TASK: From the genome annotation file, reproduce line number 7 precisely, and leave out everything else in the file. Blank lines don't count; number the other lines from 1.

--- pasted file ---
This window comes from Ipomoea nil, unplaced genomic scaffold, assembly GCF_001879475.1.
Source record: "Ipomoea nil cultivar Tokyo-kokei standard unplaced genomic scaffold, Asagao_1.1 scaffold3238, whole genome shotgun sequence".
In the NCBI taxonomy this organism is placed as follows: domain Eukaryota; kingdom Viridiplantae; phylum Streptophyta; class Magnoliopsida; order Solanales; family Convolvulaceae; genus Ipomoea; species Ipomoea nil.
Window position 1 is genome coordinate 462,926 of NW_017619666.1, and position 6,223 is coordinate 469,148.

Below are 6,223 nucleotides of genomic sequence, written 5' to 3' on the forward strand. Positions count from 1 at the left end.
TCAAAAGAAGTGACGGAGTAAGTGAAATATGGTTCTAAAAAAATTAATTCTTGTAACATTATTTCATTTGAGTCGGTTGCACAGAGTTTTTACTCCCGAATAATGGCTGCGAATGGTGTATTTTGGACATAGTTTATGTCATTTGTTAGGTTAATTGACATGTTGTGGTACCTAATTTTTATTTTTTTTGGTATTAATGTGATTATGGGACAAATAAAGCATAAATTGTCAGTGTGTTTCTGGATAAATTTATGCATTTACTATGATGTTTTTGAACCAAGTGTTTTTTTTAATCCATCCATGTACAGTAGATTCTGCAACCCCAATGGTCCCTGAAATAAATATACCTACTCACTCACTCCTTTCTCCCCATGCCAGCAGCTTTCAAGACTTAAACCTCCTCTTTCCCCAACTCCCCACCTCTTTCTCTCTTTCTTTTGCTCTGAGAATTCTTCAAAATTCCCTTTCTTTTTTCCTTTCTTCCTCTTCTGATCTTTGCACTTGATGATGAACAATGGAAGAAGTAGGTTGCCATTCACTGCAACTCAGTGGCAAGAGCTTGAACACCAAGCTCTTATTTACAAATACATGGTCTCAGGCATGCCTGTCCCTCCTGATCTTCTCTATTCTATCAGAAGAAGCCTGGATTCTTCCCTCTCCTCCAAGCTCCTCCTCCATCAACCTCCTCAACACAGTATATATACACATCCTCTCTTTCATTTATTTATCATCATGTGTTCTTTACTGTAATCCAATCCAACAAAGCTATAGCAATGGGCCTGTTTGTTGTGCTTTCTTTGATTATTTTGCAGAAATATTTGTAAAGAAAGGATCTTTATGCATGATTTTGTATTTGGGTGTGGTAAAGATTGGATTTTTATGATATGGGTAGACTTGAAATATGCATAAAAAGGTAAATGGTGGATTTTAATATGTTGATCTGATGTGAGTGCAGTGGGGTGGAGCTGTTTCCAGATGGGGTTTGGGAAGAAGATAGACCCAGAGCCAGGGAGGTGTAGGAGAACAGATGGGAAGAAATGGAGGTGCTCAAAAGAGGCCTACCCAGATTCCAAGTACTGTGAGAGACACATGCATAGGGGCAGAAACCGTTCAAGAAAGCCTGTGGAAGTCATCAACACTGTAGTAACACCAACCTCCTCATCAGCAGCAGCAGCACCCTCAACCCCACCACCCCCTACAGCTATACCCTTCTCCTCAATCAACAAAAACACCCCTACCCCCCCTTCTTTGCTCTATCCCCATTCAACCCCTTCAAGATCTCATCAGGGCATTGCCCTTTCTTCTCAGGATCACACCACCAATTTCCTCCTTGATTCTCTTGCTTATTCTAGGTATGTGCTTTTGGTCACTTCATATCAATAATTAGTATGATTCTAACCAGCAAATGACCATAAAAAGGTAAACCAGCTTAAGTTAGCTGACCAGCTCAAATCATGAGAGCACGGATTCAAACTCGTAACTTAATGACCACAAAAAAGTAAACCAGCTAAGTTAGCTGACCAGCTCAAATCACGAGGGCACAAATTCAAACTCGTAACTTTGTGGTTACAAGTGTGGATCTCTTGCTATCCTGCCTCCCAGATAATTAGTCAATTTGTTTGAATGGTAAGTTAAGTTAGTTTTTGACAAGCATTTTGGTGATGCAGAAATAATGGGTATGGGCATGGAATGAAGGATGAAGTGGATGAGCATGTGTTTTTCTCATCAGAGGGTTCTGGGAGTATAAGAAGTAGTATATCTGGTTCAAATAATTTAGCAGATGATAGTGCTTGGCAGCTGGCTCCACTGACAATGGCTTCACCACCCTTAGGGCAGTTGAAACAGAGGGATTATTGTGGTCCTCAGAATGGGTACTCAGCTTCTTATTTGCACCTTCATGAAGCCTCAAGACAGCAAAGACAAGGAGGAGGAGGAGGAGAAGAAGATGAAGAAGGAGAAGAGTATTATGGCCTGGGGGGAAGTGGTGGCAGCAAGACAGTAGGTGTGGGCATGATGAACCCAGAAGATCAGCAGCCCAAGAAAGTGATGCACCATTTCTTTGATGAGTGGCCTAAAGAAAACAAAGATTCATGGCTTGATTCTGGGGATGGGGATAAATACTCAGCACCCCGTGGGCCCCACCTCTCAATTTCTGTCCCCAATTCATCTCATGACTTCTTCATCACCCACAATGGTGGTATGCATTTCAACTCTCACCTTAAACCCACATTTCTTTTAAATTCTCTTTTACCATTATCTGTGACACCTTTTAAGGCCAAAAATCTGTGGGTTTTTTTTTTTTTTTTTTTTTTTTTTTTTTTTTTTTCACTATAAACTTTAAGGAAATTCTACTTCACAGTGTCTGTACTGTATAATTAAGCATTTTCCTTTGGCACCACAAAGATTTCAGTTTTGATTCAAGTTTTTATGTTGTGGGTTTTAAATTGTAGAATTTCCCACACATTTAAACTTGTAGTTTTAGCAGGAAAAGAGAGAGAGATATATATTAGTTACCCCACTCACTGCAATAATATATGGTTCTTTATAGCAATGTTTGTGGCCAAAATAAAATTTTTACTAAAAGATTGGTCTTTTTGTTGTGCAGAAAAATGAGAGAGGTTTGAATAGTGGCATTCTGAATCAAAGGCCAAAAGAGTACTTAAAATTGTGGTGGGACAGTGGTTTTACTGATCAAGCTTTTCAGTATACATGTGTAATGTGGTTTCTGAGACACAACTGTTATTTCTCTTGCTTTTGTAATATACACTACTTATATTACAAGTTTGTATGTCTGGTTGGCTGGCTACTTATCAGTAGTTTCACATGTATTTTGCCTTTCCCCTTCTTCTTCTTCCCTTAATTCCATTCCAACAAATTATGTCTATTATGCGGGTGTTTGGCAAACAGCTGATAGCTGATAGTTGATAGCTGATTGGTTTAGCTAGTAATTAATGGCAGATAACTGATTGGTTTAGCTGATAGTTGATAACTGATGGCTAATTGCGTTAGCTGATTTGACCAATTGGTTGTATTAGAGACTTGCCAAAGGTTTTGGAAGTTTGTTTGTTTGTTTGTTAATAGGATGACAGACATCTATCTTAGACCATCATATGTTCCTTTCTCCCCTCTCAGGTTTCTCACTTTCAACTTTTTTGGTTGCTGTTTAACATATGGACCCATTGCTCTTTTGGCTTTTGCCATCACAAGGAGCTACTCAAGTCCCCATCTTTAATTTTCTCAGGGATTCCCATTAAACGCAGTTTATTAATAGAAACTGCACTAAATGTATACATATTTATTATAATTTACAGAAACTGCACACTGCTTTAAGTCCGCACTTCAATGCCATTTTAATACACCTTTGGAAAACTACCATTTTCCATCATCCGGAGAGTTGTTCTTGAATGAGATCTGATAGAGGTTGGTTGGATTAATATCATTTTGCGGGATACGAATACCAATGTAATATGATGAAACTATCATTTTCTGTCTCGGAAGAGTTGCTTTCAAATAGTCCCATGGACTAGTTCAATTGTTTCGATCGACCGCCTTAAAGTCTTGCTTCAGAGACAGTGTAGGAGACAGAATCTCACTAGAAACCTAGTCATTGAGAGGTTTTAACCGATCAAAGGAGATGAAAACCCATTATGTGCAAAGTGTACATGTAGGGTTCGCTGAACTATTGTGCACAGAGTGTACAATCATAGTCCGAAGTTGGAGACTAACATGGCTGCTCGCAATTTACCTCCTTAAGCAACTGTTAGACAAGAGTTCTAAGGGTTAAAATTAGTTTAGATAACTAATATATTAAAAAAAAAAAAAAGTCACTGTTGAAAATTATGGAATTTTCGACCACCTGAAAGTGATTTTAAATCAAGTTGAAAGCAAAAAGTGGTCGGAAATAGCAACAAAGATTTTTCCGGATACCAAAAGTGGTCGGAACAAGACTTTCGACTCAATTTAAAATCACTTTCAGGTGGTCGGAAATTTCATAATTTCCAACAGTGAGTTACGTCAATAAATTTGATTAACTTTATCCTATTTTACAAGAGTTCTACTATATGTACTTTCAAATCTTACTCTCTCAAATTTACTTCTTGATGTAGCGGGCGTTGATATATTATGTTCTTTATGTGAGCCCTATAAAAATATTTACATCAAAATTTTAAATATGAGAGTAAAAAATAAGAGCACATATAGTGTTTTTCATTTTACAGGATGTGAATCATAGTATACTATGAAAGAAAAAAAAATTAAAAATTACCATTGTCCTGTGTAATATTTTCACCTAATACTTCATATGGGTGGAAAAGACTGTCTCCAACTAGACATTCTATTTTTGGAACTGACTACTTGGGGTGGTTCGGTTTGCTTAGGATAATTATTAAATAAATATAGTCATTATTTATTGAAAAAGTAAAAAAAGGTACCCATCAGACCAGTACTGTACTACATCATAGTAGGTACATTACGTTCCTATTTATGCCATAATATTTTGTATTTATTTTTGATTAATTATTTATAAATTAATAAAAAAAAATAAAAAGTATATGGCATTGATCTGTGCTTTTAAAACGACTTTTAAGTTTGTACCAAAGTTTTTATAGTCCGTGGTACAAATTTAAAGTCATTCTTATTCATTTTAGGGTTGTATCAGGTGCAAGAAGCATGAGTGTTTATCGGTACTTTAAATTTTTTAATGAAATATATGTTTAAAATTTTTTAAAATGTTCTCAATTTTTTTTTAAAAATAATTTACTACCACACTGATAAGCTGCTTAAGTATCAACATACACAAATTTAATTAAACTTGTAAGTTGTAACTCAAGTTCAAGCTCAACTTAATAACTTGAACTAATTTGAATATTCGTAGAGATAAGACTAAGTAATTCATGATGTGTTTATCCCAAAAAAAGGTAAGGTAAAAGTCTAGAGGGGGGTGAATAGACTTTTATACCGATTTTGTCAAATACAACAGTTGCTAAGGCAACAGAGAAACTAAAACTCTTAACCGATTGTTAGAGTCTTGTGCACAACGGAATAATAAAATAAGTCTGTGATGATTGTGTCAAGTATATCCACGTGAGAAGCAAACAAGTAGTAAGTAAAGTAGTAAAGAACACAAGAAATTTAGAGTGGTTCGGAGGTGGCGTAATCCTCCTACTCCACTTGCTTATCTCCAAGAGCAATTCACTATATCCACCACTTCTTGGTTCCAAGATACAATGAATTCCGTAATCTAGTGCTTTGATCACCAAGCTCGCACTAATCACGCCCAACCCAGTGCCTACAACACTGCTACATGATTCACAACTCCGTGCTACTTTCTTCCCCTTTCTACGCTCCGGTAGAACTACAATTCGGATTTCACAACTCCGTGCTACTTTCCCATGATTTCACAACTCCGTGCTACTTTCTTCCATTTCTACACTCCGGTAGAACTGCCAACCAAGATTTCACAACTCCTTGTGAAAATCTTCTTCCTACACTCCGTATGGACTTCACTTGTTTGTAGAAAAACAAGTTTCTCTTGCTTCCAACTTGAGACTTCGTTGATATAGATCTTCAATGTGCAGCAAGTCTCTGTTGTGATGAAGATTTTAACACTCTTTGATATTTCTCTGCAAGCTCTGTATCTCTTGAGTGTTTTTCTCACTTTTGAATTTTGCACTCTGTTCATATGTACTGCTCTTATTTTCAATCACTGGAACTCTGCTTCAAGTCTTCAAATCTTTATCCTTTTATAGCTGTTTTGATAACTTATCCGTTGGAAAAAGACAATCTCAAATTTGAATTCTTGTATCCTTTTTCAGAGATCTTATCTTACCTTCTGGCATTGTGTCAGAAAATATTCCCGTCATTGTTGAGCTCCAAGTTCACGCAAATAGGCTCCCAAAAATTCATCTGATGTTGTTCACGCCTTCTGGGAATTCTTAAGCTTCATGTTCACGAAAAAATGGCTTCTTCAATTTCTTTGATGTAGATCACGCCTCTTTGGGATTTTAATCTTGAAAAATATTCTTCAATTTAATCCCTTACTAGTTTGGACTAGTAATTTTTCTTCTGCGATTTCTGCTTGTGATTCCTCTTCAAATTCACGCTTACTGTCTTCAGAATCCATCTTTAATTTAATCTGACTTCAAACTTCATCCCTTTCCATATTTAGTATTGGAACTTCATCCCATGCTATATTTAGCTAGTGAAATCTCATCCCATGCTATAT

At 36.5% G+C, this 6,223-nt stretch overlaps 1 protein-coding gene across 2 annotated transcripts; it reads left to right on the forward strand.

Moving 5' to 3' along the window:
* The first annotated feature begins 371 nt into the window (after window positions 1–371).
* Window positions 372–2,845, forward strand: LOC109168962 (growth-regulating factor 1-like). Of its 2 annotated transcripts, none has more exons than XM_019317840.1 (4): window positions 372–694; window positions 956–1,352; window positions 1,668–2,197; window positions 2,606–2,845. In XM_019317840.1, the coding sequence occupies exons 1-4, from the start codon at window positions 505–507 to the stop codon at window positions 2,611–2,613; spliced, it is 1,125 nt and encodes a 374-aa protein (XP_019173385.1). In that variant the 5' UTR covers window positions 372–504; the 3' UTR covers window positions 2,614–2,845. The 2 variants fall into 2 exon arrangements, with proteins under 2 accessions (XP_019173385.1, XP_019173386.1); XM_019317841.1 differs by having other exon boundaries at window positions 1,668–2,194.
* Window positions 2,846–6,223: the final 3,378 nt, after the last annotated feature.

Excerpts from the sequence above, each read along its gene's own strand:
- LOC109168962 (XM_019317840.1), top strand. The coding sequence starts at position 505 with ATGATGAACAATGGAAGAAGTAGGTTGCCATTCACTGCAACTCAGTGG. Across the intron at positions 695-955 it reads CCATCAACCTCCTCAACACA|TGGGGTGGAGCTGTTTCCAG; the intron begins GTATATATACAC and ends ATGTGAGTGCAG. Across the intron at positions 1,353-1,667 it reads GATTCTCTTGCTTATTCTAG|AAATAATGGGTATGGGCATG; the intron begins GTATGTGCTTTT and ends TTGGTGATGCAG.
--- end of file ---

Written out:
At 36.5% G+C, this 6,223-nt stretch overlaps 1 protein-coding gene across 2 annotated transcripts; it reads left to right on the forward strand.